The bowler came running in for the next ball. Rahul drew a deep breath. “Come on,” he said to himself.
He connected but he only got 2 runs. 11 from 4.
The bowler moved a fielder from the 1st slip to gully. He began the run – up for the third time in the over. This time he came in slightly slow. The ball was pitched up outside off stump, but not up enough. Rahul flicked it towards third man but he got an outside edge and it didn’t carry all the way. The fielder at gully collected it to allow Rahul just a single.
10 from 3.
The captain was on strike now. That’s all well and good since he’s the one who is supposed to lead by example, and they do so more often than not. Only in this situation, the captain was essentially a spin bowler and not much of a batsman. Rahul felt guilty for the first time in that match. He thought he shouldn’t have taken the single, or should have hit the ball a little harder so it could have crossed the boundary.
He watched the bowler take a long look at the field setting and then at the batsman flattening the ground with his bat. He took his position and started running up. The ball was pitched at a short – ish length but it zipped quickly off the surface due to the dew. It came at waist height and the captain swung hard. He got a top edge and the ball went high into the air. It seemed to keep going up, up and up. Rahul started running since he had to be at the other side when the ball came down. It was an easy catch in the end, since it didn’t go very far laterally and it gave the fielder a lot of time to adjust.
Rahul slumped down. The captain flung his bat in despair. He did the best he could. Most of us try to give in our best, especially at things that really matter to us, but when that falls just a little short, that’s is the time when we really lose it.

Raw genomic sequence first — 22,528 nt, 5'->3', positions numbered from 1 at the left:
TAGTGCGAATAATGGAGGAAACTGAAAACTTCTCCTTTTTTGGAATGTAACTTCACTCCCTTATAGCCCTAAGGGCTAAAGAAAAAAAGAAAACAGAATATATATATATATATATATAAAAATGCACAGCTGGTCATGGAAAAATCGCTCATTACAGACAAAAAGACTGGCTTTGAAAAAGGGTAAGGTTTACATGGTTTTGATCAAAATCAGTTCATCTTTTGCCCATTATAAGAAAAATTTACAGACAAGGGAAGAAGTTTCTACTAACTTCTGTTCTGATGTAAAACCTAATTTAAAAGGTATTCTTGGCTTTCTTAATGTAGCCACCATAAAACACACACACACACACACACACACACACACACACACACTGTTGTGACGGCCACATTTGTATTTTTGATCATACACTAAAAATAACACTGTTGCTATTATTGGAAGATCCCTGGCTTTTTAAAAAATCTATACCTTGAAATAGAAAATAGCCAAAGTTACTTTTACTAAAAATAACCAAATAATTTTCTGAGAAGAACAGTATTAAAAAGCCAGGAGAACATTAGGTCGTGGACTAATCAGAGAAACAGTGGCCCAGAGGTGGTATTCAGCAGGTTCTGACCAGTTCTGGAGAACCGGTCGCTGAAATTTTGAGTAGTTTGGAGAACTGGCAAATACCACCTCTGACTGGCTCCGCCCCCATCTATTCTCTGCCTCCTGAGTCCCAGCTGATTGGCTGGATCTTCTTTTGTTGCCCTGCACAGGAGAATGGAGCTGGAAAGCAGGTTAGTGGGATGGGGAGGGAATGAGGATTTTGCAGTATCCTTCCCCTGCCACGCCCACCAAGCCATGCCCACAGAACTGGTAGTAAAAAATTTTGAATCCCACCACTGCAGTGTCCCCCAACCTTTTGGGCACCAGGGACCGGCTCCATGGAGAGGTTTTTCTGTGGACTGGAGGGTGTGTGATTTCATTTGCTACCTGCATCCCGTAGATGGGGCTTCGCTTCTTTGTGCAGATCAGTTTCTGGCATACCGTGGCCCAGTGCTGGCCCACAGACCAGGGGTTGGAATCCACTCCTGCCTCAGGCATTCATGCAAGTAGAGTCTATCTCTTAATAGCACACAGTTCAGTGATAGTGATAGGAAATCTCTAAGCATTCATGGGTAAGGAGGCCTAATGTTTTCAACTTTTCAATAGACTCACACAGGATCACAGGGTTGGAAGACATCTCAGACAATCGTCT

10 from 2.
That single off the third ball made him feel more guilty than ever now. He had almost given up. Almost. This match, the game, mattered a lot to him and that’s what stood between him and complete loss of hope. He glanced at his team’s dugout. It was in a state of complete anguish, anger and helplessness. Everybody had their heads in their hands. He could see the coach sitting in a corner, looking at him. All hopes were pinned on Rahul.
He didn’t know what to do. He had no idea what to think. He was overwhelmed. The celebrations were still going on when the bowler pushed one more fielder to the outfield to fill up the quota of four. He pushed the fielders inside the 30 – yard circle as away as he could, while keeping them in the circle. The bowler wanted to prevent the 4s and 6s but didn’t mind the 1s and 2s.
The next two balls were a blur to Rahul. All he remembered was that he had swung as hard as he could. All he heard now were cheers all over the ground. All he read on the big screen was ‘VICTORY!’ in big, bold letters. He looked to the dugout and he saw everybody running onto the field, towards him, cheering.